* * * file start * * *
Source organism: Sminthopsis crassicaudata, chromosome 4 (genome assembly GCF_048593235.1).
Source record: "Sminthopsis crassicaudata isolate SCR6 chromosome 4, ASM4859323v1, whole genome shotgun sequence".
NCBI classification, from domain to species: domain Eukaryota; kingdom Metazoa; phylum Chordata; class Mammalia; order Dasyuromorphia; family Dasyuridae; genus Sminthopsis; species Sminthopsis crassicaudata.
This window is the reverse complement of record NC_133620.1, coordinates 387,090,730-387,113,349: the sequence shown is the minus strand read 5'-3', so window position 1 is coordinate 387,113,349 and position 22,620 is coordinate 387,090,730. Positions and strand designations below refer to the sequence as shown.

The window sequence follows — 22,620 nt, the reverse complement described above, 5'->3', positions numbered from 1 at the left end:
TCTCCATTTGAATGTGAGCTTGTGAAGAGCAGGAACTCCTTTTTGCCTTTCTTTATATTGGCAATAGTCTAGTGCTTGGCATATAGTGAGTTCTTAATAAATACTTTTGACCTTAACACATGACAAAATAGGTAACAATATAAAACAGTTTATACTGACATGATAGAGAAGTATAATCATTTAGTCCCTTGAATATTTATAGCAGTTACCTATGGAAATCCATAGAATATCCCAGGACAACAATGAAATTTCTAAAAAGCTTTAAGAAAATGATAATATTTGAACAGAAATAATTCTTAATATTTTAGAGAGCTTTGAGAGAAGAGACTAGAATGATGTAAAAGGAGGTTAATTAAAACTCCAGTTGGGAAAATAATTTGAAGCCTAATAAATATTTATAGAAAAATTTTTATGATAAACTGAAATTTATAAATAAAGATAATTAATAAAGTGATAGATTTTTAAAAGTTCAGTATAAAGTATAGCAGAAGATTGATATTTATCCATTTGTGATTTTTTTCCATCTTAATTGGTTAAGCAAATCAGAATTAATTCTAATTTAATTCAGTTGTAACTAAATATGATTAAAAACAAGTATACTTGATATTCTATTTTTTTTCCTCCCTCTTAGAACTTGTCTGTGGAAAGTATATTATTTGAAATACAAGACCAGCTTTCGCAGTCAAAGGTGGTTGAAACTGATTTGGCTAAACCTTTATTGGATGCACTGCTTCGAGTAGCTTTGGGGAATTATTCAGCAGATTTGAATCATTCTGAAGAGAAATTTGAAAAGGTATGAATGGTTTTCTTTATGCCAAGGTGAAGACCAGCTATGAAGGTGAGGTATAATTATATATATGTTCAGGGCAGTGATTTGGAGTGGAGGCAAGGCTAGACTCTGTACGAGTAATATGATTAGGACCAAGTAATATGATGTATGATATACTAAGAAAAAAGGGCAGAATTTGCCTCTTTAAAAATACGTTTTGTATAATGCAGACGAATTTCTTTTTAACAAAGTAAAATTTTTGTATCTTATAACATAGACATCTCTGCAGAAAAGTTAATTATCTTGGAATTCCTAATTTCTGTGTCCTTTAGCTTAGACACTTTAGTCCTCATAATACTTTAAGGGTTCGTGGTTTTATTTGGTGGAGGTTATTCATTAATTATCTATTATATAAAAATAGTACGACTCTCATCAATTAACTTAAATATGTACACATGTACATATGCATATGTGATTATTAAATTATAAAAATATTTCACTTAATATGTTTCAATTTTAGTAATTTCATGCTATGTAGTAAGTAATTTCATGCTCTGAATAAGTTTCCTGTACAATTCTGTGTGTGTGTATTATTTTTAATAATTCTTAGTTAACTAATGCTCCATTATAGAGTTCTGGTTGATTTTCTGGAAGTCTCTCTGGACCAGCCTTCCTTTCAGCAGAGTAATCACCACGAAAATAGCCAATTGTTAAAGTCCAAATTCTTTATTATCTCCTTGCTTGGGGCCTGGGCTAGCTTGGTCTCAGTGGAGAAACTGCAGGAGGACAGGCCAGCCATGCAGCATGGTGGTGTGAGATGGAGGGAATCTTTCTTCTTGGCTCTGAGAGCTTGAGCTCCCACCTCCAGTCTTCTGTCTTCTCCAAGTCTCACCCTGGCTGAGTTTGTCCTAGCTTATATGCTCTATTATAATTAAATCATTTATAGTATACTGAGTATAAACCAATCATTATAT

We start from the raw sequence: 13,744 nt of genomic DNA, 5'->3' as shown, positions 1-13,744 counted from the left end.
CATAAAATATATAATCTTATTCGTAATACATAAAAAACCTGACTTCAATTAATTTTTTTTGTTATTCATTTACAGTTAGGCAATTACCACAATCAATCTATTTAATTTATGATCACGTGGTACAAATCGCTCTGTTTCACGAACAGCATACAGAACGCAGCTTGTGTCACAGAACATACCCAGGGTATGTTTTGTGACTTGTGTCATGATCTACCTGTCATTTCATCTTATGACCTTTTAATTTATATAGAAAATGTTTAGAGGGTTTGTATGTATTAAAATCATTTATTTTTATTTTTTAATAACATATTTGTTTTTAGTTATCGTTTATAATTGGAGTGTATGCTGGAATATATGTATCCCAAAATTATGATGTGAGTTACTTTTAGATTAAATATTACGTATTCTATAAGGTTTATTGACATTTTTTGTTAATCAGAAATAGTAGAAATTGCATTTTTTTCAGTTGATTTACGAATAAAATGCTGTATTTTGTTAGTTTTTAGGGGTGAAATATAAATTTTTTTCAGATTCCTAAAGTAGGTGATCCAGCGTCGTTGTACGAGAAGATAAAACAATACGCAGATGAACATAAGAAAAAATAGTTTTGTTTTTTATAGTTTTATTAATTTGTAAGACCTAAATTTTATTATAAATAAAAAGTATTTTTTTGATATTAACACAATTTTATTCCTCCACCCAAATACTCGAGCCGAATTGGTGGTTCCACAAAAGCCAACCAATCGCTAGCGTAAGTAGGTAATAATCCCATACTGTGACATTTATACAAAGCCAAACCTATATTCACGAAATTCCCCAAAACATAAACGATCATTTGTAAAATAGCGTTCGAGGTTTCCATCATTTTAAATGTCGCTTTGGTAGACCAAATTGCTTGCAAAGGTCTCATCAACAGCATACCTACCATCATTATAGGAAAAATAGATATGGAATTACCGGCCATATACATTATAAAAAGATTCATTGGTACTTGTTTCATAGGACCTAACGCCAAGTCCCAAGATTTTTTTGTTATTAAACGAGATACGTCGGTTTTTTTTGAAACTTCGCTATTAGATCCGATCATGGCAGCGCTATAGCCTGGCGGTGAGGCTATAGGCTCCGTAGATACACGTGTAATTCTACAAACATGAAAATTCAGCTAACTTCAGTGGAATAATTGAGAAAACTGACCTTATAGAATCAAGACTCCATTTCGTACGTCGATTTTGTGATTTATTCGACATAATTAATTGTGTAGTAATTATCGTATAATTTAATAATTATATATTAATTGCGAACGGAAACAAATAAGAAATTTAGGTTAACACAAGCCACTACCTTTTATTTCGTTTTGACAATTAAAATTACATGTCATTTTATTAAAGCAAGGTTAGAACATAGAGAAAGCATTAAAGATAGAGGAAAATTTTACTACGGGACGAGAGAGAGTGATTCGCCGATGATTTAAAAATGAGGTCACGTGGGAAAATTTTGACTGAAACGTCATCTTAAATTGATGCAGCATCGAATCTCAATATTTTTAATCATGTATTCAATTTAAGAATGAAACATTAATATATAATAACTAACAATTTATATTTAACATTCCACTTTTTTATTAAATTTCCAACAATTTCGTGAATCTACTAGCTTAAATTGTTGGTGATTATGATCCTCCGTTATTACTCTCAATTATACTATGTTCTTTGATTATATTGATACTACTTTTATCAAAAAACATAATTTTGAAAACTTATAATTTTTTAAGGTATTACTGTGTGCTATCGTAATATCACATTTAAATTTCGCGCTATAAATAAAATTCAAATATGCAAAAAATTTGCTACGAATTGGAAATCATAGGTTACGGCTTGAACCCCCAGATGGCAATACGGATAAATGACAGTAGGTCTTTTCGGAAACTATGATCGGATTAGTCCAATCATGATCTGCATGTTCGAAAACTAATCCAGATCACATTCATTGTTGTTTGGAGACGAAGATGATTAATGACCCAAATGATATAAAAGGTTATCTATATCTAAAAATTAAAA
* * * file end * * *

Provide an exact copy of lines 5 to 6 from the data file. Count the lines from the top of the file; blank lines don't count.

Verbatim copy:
The window sequence follows — 22,620 nt, the reverse complement described above, 5'->3', positions numbered from 1 at the left end:
TCTCCATTTGAATGTGAGCTTGTGAAGAGCAGGAACTCCTTTTTGCCTTTCTTTATATTGGCAATAGTCTAGTGCTTGGCATATAGTGAGTTCTTAATAAATACTTTTGACCTTAACACATGACAAAATAGGTAACAATATAAAACAGTTTATACTGACATGATAGAGAAGTATAATCATTTAGTCCCTTGAATATTTATAGCAGTTACCTATGGAAATCCATAGAATATCCCAGGACAACAATGAAATTTCTAAAAAGCTTTAAGAAAATGATAATATTTGAACAGAAATAATTCTTAATATTTTAGAGAGCTTTGAGAGAAGAGACTAGAATGATGTAAAAGGAGGTTAATTAAAACTCCAGTTGGGAAAATAATTTGAAGCCTAATAAATATTTATAGAAAAATTTTTATGATAAACTGAAATTTATAAATAAAGATAATTAATAAAGTGATAGATTTTTAAAAGTTCAGTATAAAGTATAGCAGAAGATTGATATTTATCCATTTGTGATTTTTTTCCATCTTAATTGGTTAAGCAAATCAGAATTAATTCTAATTTAATTCAGTTGTAACTAAATATGATTAAAAACAAGTATACTTGATATTCTATTTTTTTTCCTCCCTCTTAGAACTTGTCTGTGGAAAGTATATTATTTGAAATACAAGACCAGCTTTCGCAGTCAAAGGTGGTTGAAACTGATTTGGCTAAACCTTTATTGGATGCACTGCTTCGAGTAGCTTTGGGGAATTATTCAGCAGATTTGAATCATTCTGAAGAGAAATTTGAAAAGGTATGAATGGTTTTCTTTATGCCAAGGTGAAGACCAGCTATGAAGGTGAGGTATAATTATATATATGTTCAGGGCAGTGATTTGGAGTGGAGGCAAGGCTAGACTCTGTACGAGTAATATGATTAGGACCAAGTAATATGATGTATGATATACTAAGAAAAAAGGGCAGAATTTGCCTCTTTAAAAATACGTTTTGTATAATGCAGACGAATTTCTTTTTAACAAAGTAAAATTTTTGTATCTTATAACATAGACATCTCTGCAGAAAAGTTAATTATCTTGGAATTCCTAATTTCTGTGTCCTTTAGCTTAGACACTTTAGTCCTCATAATACTTTAAGGGTTCGTGGTTTTATTTGGTGGAGGTTATTCATTAATTATCTATTATATAAAAATAGTACGACTCTCATCAATTAACTTAAATATGTACACATGTACATATGCATATGTGATTATTAAATTATAAAAATATTTCACTTAATATGTTTCAATTTTAGTAATTTCATGCTATGTAGTAAGTAATTTCATGCTCTGAATAAGTTTCCTGTACAATTCTGTGTGTGTGTATTATTTTTAATAATTCTTAGTTAACTAATGCTCCATTATAGAGTTCTGGTTGATTTTCTGGAAGTCTCTCTGGACCAGCCTTCCTTTCAGCAGAGTAATCACCACGAAAATAGCCAATTGTTAAAGTCCAAATTCTTTATTATCTCCTTGCTTGGGGCCTGGGCTAGCTTGGTCTCAGTGGAGAAACTGCAGGAGGACAGGCCAGCCATGCAGCATGGTGGTGTGAGATGGAGGGAATCTTTCTTCTTGGCTCTGAGAGCTTGAGCTCCCACCTCCAGTCTTCTGTCTTCTCCAAGTCTCACCCTGGCTGAGTTTGTCCTAGCTTATATGCTCTATTATAATTAAATCATTTATAGTATACTGAGTATAAACCAATCATTATAT